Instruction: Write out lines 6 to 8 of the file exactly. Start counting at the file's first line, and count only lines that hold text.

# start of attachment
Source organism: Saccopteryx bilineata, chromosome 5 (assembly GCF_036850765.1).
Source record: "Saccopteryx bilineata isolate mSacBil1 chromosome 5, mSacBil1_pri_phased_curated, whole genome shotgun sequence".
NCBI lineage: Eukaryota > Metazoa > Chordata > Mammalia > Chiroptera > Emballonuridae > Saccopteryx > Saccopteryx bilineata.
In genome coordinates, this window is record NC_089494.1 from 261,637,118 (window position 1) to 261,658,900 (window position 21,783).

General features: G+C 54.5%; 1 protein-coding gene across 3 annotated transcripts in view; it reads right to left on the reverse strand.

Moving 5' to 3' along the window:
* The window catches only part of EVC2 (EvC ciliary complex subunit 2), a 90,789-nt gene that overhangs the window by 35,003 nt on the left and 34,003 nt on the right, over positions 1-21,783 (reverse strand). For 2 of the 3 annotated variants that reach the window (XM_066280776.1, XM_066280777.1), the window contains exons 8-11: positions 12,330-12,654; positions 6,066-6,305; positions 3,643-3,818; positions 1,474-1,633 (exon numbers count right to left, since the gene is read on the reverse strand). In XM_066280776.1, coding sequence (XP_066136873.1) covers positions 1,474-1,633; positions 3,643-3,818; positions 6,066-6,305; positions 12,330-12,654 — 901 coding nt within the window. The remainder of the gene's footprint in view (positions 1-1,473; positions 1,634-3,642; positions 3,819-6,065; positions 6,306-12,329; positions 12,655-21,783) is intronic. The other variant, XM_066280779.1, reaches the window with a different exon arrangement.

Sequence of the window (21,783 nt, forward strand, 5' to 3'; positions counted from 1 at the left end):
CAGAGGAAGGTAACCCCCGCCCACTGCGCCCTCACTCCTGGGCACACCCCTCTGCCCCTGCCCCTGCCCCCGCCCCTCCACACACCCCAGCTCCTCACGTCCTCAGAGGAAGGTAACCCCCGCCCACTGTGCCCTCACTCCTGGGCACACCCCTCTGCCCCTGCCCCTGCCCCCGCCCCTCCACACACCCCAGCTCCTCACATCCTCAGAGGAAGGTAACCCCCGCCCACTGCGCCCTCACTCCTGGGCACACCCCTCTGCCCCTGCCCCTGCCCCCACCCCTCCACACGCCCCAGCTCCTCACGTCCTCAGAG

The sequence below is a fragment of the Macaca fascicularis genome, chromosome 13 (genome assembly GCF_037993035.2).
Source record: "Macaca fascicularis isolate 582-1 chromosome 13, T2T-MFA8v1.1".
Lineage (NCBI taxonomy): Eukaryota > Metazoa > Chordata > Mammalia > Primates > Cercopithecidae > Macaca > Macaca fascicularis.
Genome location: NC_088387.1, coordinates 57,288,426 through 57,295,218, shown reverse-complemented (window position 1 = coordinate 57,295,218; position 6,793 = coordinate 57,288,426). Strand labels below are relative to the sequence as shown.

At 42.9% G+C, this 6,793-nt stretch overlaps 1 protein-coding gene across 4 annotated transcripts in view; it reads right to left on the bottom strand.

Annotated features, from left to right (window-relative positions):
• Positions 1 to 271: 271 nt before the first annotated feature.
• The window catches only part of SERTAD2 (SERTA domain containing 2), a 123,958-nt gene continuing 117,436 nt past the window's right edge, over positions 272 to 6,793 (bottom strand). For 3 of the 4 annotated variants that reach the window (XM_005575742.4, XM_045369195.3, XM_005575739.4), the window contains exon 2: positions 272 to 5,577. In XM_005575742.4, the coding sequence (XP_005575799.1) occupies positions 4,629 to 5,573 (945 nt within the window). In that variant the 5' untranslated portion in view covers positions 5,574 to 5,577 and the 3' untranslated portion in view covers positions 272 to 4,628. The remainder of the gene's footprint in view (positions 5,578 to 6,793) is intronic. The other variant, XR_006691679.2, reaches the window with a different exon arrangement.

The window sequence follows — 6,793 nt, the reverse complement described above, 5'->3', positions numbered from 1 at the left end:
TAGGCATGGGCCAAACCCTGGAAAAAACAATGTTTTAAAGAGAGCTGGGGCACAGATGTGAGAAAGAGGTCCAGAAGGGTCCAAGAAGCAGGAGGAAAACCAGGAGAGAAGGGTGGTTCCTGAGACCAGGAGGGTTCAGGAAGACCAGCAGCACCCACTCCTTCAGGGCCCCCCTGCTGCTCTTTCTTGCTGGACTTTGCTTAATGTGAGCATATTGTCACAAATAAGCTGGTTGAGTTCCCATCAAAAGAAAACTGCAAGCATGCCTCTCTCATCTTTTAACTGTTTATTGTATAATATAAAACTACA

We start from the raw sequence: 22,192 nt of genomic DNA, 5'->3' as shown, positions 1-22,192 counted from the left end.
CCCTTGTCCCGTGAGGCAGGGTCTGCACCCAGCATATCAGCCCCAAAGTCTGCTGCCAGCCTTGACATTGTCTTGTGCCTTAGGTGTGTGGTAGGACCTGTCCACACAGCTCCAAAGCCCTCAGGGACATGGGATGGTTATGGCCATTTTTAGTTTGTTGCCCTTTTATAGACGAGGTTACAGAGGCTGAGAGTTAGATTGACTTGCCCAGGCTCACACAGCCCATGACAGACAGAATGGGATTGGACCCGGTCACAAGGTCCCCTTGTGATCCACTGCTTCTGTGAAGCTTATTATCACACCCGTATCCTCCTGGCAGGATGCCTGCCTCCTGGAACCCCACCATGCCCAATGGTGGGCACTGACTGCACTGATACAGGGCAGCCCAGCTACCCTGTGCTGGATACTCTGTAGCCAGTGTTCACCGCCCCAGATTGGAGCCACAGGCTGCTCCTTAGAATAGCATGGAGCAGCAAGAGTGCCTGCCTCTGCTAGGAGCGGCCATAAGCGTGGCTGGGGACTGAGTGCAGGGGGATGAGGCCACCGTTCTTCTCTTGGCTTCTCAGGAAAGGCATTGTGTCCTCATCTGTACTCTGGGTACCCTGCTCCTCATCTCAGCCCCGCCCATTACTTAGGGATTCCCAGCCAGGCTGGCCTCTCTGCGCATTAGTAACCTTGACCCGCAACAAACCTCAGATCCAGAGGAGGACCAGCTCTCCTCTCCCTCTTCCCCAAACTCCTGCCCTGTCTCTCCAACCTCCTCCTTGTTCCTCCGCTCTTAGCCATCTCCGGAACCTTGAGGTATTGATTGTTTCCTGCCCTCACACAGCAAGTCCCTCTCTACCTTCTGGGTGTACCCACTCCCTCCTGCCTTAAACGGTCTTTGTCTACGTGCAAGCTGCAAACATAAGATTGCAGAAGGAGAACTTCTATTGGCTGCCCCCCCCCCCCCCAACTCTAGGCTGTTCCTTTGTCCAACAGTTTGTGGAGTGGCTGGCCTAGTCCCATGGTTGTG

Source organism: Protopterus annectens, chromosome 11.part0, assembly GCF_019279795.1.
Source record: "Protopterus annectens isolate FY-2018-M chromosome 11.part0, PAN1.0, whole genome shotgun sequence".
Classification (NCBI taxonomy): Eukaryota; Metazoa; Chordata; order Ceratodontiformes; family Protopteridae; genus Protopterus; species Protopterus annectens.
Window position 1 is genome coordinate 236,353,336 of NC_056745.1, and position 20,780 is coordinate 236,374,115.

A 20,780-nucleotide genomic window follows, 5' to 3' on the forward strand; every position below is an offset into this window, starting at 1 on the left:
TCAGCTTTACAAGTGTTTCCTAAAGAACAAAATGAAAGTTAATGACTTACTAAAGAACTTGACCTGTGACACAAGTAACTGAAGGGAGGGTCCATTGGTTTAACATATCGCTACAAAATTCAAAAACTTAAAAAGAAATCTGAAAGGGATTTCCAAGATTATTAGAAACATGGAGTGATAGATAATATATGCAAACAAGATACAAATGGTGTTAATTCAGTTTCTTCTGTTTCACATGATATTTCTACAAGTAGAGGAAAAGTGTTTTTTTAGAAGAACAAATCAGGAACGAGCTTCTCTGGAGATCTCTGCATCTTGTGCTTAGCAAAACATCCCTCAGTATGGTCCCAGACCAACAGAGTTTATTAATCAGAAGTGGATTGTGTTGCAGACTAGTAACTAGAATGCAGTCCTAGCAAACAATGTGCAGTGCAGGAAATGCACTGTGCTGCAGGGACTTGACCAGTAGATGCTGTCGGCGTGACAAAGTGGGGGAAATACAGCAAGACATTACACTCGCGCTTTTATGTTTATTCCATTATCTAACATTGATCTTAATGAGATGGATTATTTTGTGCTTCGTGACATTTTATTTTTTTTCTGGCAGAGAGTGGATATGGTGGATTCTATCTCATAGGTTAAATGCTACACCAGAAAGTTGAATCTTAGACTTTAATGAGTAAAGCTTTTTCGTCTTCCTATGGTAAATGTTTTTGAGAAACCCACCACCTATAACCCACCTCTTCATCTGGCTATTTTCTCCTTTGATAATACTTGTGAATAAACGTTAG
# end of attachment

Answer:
Moving 5' to 3' along the window:
* The window catches only part of EVC2 (EvC ciliary complex subunit 2), a 90,789-nt gene that overhangs the window by 35,003 nt on the left and 34,003 nt on the right, over positions 1-21,783 (reverse strand). For 2 of the 3 annotated variants that reach the window (XM_066280776.1, XM_066280777.1), the window contains exons 8-11: positions 12,330-12,654; positions 6,066-6,305; positions 3,643-3,818; positions 1,474-1,633 (exon numbers count right to left, since the gene is read on the reverse strand). In XM_066280776.1, coding sequence (XP_066136873.1) covers positions 1,474-1,633; positions 3,643-3,818; positions 6,066-6,305; positions 12,330-12,654 — 901 coding nt within the window. The remainder of the gene's footprint in view (positions 1-1,473; positions 1,634-3,642; positions 3,819-6,065; positions 6,306-12,329; positions 12,655-21,783) is intronic. The other variant, XM_066280779.1, reaches the window with a different exon arrangement.

Sequence of the window (21,783 nt, forward strand, 5' to 3'; positions counted from 1 at the left end):